On the other hand, there is still this somewhat idealized even utopian sense that reading is dispersed to a place “outside” the book or beyond the book or something like that. Thus one enters that state which Matthew Kirschenbaum has usefully broken down in his book, Mechanisms, the distinction on the one hand between a formal materiality and what he terms forensic materiality. Here I would add that the “idea of the book,” i.e. its formal materiality, often appears, at least when compared to the codex, as a dematerialized presence–what you call banal or readily overlooked material, but actually it’s very specific forensically, and it often affects reading in a deliberate and pre-meditated way. The Project Gutenberg preface is a legal document. It spells out, in significant detail, what you can and cannot DO with the text. It offers a limited warranty and a disclaimer of damages. It is also a license which gives the reader particular distribution rights. It doesn’t bother to tell you how to read it or interpret it. All this subjective stuff about reading I’d like to convert to paratextual matter, but I think the distinction between the text and paratext is illusory, so there is no such thing as a text that is naked or free or neutral or bland, and there is no need to convert text into paratext—it’s already been done. The Heath Ledger material is lifted straight from a web site. The white out piece is a reaction paper to and a modest abridgement/redaction of an article in New York Magazine entitled “Warhol’s Children.” Everything turns out to be quite specifically paratextual and textual, down to the hand written index cards, the Post-Its, the names of the authors, “notes,” the specific bibliographic citations, and even the footnotes themselves. Somebody “authored” them. Somebody in theory is reading them too! Its just not clear, in the text anyway, who it is. Do the index cards function as “author bios,” as footnotes, as pre-written material, as material not authored by the author? Is the white out “essay” critical of the art world, in the manner of an op-ed piece? As a genre, it’s hard to locate. It may just be a part of the skewed PR mechanism of the artworld that routinely generates controversy in order to sell works, or establishes various kinds of false lines of descent between Warhol and Warhol’s next generation.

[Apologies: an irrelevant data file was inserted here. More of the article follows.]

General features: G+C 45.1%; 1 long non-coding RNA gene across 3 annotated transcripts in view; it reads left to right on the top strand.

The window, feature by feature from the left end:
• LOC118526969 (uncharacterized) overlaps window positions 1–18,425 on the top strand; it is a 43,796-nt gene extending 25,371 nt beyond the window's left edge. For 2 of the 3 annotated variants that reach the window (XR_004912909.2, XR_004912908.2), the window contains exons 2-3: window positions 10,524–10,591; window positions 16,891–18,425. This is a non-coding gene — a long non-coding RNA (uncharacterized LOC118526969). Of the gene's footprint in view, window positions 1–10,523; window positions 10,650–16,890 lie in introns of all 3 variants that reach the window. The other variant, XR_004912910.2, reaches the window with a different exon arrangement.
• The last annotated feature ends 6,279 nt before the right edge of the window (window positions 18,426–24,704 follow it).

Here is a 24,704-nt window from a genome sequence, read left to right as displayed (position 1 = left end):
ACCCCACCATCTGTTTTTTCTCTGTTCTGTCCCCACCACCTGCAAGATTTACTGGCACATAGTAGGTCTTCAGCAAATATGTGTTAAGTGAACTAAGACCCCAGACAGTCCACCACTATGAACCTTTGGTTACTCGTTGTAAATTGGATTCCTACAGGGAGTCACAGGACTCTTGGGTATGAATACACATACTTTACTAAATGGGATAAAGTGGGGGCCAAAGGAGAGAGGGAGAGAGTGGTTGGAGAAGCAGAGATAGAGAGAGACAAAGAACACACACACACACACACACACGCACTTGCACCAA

Here I would say that the project is about a softer, ambient avant-garde that works against radical disjuncture or the montage/shock effect, and perhaps the most shocking effect is that of the author (in relation to his/her own or somebody else’s textual material). These effects seem dated to a specific period of the historical avant-garde or the neo avant-garde, and I wanted to question some of these assumptions with work that might be relaxing, boring, absorptive, sampled freely and without effort, easy, etc. This kind of textual material is appealing for reasons specific to particular text production and distribution formats. In other words, I didn’t want this to be avant-garde, I wanted YOU or me or her to read it like web surfing, or a mash up or something we do all day long, or like Pepys’ Diary. And then maybe we could embrace Helena or Pepys or you or me. Or maybe, in terms of distribution and production and absorption, a text is what we’ve come to expect in software like Microsoft Word, which is not just a text generating device, but now has page layout capacities, save in PDF mode, etc. that facilitate the distribution of the piece. There was thus a division of labor at work here, just as in MS Word, between an art director (Danielle Aubert) and a designer (Tan Lin).